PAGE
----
Defective function of G6PC3 underlies the condition, notes study in The New England Journal of Medicine.

A team of scientists has discovered a new syndrome associated with severe congenital neutropenia (SCN) and identified the genetic cause of the syndrome: mutations in the gene Glucose-6-phosphatase, catalytic subunit 3 (G6PC3).

SCN is a rare disorder in which children lack sufficient neutrophils. The study also identified a pathway that is critical in controlling the life and death of immune cells.

The researchers focused on five children of Turkish descent, four of whom were known to be related. The children did not have identified mutations but had recessive SCN. The children were identified for the study using the SCN International Registry.

Data was analyzed to look for suspect genes and 258 genes on chromosome 17 were found to be of interest. Further positional analysis reduced the number of suspect genes to 36, one of which was the glucose-6-phosphatase, catalytic subunit 3 (G6PC3) gene.

Previous research found impaired neutrophil activity and increased susceptibility to bacterial infection in mice lacking the protein G6PC3. DNA analysis in the current study showed that all five patients had the same mutations in this gene.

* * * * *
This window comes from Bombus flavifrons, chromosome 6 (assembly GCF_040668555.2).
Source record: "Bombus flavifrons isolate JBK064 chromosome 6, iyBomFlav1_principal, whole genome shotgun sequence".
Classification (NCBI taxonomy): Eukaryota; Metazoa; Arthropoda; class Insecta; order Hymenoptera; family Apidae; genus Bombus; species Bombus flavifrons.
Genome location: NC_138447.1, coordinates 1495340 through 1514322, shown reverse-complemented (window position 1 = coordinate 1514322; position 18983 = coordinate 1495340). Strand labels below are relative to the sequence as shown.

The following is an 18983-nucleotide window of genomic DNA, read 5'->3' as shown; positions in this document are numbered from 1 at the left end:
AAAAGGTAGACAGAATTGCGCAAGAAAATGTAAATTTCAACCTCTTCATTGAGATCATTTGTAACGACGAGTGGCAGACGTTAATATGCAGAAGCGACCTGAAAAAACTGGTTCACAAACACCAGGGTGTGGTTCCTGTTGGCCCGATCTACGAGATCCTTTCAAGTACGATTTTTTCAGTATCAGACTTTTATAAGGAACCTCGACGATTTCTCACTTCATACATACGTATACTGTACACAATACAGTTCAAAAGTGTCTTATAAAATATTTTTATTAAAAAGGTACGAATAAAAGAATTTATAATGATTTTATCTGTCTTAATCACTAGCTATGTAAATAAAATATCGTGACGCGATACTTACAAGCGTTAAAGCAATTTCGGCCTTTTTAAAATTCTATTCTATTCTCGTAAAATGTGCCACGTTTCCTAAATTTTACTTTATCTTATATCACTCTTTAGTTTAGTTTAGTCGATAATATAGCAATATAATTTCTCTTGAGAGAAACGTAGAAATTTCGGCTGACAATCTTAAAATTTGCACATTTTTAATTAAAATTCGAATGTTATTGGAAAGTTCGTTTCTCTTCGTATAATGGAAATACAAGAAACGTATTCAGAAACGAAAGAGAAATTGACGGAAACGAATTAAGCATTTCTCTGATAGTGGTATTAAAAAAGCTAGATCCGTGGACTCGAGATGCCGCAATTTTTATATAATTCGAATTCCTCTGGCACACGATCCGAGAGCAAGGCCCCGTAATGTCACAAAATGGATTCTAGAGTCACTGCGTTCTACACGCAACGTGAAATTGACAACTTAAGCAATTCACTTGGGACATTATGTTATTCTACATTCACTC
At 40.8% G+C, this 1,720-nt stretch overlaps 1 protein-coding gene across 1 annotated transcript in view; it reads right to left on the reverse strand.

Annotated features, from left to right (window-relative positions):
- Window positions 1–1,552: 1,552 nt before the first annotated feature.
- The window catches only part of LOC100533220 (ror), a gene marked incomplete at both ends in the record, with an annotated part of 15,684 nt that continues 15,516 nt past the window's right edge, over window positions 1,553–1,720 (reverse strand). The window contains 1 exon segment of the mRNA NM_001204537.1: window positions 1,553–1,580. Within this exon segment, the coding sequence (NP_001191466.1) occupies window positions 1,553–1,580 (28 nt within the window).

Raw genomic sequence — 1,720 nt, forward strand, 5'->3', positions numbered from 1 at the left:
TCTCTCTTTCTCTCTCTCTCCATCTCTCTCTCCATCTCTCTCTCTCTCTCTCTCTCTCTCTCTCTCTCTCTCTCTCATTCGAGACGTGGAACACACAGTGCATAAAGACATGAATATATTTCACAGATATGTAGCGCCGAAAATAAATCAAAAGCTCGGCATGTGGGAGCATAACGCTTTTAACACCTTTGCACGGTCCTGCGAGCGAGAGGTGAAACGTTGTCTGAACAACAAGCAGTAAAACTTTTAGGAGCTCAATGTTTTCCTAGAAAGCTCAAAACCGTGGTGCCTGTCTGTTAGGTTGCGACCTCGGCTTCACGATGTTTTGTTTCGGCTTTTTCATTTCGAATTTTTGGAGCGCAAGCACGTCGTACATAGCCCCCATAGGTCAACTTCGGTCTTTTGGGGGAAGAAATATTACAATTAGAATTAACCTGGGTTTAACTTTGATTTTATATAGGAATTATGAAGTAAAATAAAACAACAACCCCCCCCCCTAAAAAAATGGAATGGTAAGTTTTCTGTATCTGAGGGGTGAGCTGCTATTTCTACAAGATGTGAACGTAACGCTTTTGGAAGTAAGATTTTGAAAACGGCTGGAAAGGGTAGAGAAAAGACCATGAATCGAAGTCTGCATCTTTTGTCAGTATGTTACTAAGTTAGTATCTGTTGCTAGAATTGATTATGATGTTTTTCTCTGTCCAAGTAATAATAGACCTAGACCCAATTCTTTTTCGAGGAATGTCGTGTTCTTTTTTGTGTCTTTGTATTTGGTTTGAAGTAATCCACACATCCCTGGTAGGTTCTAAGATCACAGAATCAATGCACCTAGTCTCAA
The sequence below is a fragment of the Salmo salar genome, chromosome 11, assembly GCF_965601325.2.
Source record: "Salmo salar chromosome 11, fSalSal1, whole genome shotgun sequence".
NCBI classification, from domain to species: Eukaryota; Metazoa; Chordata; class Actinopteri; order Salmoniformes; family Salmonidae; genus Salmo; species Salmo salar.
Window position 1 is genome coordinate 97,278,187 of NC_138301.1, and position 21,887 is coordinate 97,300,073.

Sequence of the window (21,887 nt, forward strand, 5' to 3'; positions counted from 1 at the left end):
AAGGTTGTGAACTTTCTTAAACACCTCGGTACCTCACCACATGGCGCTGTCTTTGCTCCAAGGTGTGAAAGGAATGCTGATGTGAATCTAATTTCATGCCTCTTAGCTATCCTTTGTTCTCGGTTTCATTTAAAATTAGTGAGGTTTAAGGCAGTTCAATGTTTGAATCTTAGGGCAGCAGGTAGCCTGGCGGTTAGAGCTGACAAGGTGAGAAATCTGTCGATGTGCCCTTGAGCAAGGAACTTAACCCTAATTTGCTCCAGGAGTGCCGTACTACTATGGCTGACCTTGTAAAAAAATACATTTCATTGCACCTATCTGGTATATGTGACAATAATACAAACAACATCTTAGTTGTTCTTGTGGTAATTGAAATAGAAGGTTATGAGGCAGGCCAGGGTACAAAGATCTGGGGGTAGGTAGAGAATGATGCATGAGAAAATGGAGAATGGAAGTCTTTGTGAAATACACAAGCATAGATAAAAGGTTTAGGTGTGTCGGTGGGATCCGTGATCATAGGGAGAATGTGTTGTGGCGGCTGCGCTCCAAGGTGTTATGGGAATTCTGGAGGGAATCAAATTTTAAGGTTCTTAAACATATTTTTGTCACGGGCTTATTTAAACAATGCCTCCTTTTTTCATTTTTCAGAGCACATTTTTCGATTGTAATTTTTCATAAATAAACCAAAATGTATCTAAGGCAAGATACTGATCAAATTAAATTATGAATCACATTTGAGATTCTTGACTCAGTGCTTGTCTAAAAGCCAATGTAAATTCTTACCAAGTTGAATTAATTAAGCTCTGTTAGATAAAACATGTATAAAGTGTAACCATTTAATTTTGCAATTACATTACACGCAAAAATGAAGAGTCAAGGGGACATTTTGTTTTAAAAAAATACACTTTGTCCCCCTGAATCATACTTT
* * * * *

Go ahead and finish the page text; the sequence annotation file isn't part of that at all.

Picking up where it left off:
The researchers then sequenced the DNA of 104 additional patients from the SCN International Registry with unknown mutations and found G6PC3 mutations in seven. These seven children had different types of G6PC3 mutations than the original five study subjects but they shared a constellation of clinical symptoms. Eleven of the 12 patients had heart defects or urogenital malformations, and 10 had unusually prominent subcutaneous veins. This grouping of clinical characteristics has not previously been described with SCN and defines a new syndrome associated with G6PC3 mutation.

The study also clarifies the importance of maintaining adequate glucose levels in keeping neutrophils alive and ensuring an adequate immune response to infections. The researchers report that insufficient supply of glucose causes neutrophils to undergo stress, and if the body’s stress response is not adequate, the neutrophils will die.

This connection between insufficient glucose and cellular stress response may be relevant to other more common diseases, especially those related to glucose disorders and glycogen-storage disorders, according to the investigators.

This research was a result of a collaboration between 14 scientists from the Medical School of Hannover in Germany and 12 from other institutions including the National Center for Biotechnology Information. The findings appear in the January 1 The New England Journal of Medicine.

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